If You Don’t Have Enough;  Health Will Suffer And You are Wasting Your Time In the Gym!

As hormone replacement therapy (HRT) has become much more common place, and there is a growing understanding that keeping men in the “healthy” range for testosterone (T) has various benefits, I wanted to briefly address the issue. For those who need a refresher on the basics of blood work, see my article “It’s In Your Blood

To review the general issues of low T in men, according to one recent review by a Dr. Shabsigh and colleagues:

“Hypogonadism (low testosterone) is associated with central obesity; insulin resistance; low levels of high-density lipoprotein (HDL); high cholesterol levels; and high levels of low-density lipoprotein (LDL), triglycerides, fibrinogen, and plasminogen activator-1. Some observational studies show a correlation between low testosterone and cardiovascular disease (CVD), and others show no correlation. Interventional studies do not reveal a direct long-term relation between testosterone therapy and CVD. Short-term data suggest cardiovascular benefits of testosterone.”•

The above review also leaves out other known effects of low T, such as loss of libido, depression, loss of muscle mass and decreases performance, as well as other issues best avoided.

Most studies find clear health benefits for men with hypogonadism treated with HRT. However, some fears of long term side effects such as cardio vascular disease (CVD) and prostate cancer have been raised. These fears appear to be unfounded, with benefits to the cardio vascular system for men low in T.

So what of the risks of CVD or prostate cancer with HRT?

The jury is still out, but most data does not find an association between HRT and CVD or prostate cancer. For example, a retrospective analysis by researchers at Beth Israel Deaconess Medical Center published in The New England Journal of Medicine found no causal relationship between testosterone replacement and prostate cancer or heart disease risk. According to Dr. Abraham Morgentaler:

“We reviewed decades of research and found no compelling evidence that testosterone replacement therapy increases the incidence of prostate cancer or cardiovascular disease.”••

This review of 72 studies puts to rest-at least for me- that there is any risk of testosterone replacement therapy, at least where it concerns CVD or prostate cancer. Not everyone would agree with that opinion however and anyone considering HRT should get full blood workup done and talk with their doctor about it.

But what about healthy men with normal testosterone levels taking additional testosterone? That’s a little less clear at this time. Studies are conflicting whether or not adding additional testosterone to men with normal levels presents an increased risk. However, a study published in The New England Journal of Medicine (NEJM) – considered one of the most prestigious medical and scientific journals in the world – found healthy men given 600mg per week of testosterone enanthate did not suffer any side effects, negative changes in lipid profiles, and did not see a rise in prostate-specific antigens, or increased aggression. •••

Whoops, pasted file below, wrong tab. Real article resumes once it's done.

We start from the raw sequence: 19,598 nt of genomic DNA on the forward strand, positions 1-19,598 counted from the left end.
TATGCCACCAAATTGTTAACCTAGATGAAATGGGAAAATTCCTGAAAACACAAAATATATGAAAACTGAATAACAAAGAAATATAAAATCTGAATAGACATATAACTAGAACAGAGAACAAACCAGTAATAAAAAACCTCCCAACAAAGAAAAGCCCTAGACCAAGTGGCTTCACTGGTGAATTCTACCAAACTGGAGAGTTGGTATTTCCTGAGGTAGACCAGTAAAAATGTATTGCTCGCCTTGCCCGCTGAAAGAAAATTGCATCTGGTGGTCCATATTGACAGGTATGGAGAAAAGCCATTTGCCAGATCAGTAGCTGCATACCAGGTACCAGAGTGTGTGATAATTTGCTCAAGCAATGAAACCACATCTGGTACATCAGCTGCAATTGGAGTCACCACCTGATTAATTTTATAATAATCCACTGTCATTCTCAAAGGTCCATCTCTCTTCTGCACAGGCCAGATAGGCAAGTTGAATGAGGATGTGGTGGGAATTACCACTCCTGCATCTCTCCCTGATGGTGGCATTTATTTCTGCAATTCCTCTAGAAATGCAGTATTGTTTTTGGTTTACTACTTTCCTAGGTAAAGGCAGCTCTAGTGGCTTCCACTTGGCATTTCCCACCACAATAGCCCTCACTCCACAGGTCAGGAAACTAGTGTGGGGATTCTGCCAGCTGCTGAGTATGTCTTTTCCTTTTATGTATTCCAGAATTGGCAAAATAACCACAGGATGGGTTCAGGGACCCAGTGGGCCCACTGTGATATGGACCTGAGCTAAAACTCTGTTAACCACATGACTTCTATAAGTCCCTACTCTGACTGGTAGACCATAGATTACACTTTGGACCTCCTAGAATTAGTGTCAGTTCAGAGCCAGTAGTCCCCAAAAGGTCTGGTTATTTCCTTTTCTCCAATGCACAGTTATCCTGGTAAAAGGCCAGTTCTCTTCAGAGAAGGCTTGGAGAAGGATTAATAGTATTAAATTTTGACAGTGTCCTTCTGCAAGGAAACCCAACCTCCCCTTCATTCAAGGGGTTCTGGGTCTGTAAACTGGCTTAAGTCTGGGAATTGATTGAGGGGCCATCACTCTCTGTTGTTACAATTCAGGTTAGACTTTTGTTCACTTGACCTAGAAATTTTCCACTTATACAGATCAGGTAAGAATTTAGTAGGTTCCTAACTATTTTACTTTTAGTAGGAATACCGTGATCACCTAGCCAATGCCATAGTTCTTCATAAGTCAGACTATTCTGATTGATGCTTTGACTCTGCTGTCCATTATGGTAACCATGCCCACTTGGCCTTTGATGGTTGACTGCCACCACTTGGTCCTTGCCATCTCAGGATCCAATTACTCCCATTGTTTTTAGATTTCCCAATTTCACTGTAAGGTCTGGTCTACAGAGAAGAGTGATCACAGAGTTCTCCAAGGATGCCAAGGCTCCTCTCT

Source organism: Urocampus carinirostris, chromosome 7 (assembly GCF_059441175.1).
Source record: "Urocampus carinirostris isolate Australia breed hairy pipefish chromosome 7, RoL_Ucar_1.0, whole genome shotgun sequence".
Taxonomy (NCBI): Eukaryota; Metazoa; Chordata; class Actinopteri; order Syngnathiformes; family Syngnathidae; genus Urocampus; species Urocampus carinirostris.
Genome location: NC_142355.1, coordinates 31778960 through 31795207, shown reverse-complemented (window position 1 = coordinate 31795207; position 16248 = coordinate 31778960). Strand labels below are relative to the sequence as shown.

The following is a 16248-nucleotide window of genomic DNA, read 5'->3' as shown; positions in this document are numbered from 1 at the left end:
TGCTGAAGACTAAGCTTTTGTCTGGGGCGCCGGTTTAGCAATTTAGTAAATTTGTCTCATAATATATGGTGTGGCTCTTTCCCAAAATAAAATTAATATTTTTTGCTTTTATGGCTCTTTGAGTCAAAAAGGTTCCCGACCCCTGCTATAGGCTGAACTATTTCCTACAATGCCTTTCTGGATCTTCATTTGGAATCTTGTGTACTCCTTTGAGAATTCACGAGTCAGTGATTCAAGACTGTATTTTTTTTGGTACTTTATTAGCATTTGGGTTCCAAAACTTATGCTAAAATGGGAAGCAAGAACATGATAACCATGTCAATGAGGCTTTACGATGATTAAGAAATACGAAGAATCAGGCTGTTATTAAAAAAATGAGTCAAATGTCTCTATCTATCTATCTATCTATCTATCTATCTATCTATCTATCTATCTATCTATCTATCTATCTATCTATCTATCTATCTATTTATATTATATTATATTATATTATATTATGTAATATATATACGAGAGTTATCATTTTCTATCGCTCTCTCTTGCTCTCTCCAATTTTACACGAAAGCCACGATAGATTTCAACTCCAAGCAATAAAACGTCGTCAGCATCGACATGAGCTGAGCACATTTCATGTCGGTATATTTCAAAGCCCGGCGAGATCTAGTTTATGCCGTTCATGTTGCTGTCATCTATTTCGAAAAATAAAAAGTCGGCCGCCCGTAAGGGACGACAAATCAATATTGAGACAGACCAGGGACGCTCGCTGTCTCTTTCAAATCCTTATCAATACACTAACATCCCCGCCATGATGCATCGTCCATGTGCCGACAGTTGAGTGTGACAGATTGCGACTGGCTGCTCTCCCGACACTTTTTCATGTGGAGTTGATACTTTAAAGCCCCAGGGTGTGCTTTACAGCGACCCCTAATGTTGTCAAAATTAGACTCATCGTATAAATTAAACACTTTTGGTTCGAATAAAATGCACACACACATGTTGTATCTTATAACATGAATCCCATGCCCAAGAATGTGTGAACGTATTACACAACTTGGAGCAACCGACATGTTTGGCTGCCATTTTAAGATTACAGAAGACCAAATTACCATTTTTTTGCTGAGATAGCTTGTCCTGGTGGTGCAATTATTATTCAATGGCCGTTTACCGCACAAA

But what if the person has already had a heart attack? Interestingly, one study suggests testosterone therapy may actually help after a heart attack, but it’s preliminary research done on animals. ••••

This is just a sample of the many studies published on the topic. Finally, what about the very high doses used by high level bodybuilders and other athletes? That’s petty much an unknown at this time. As with many hormones, below a certain levels, health issues arise and above a certain level, the same thing happens, though the health issues may or may not be the same. For example, very high levels or very low levels of T may present an increased risk for cardiovascular disease (CVD) but far more is known about too little vs. too much when it comes to testosterone and CVD or prostate issues, etc. At the very high doses used by some athletes it would not surprise me if there was an increased risk of CVD but data is scarce here. So what’s the take home?

• For men with low testosterone, studies are quite clear the benefit of HRT outweigh the risks by a long shot.

• In men with normal testosterone who take moderate doses (defined here as 600mg per week or less), there appears to be little risk, at least in the short term. Other side effects, such as acne, hair loss (if genetically susceptible) and others are still possible however and should not be ignored

• In bodybuilders and other athletes taking very high doses, say above 1000mg per week or more, the risks are unclear and not recommended without very close medical supervision, especially if other risk factors are involved, such as a family history of CVD, etc.

That pretty much sums up my thoughts on the issue.


• Cardiovascular issues in hypogonadism and testosterone therapy.Am J Cardiol. 2005 Dec 26;96(12B):67M-72M.


••• “The Effects Of Supraphysiologic Doses Of Testosterone On Muscle Size And Strength In Normal Men (vol.336, July, 96).

•••• Cardiovasc Res. 2003 Feb;57(2):370-8.

Effect of testosterone on post-myocardial infarction remodeling and function. Cardiovasc Res. 2003 Feb;57(2):370-8

  1. Acai Cleanse 14 years ago

    Nice bog you have here. I pretty much lurk the internet when I’m bored and read all I can about the organic lifestyle, but I really liked you view on things. I’ll bookmark the site and subscribe to the feed!

  2. Author
    Will Brink 14 years ago

    Good deal! Look for more good content in the near future.

  3. Primetime 14 years ago

    Testosterone and prostate cancer is a great example of a prevailing myth.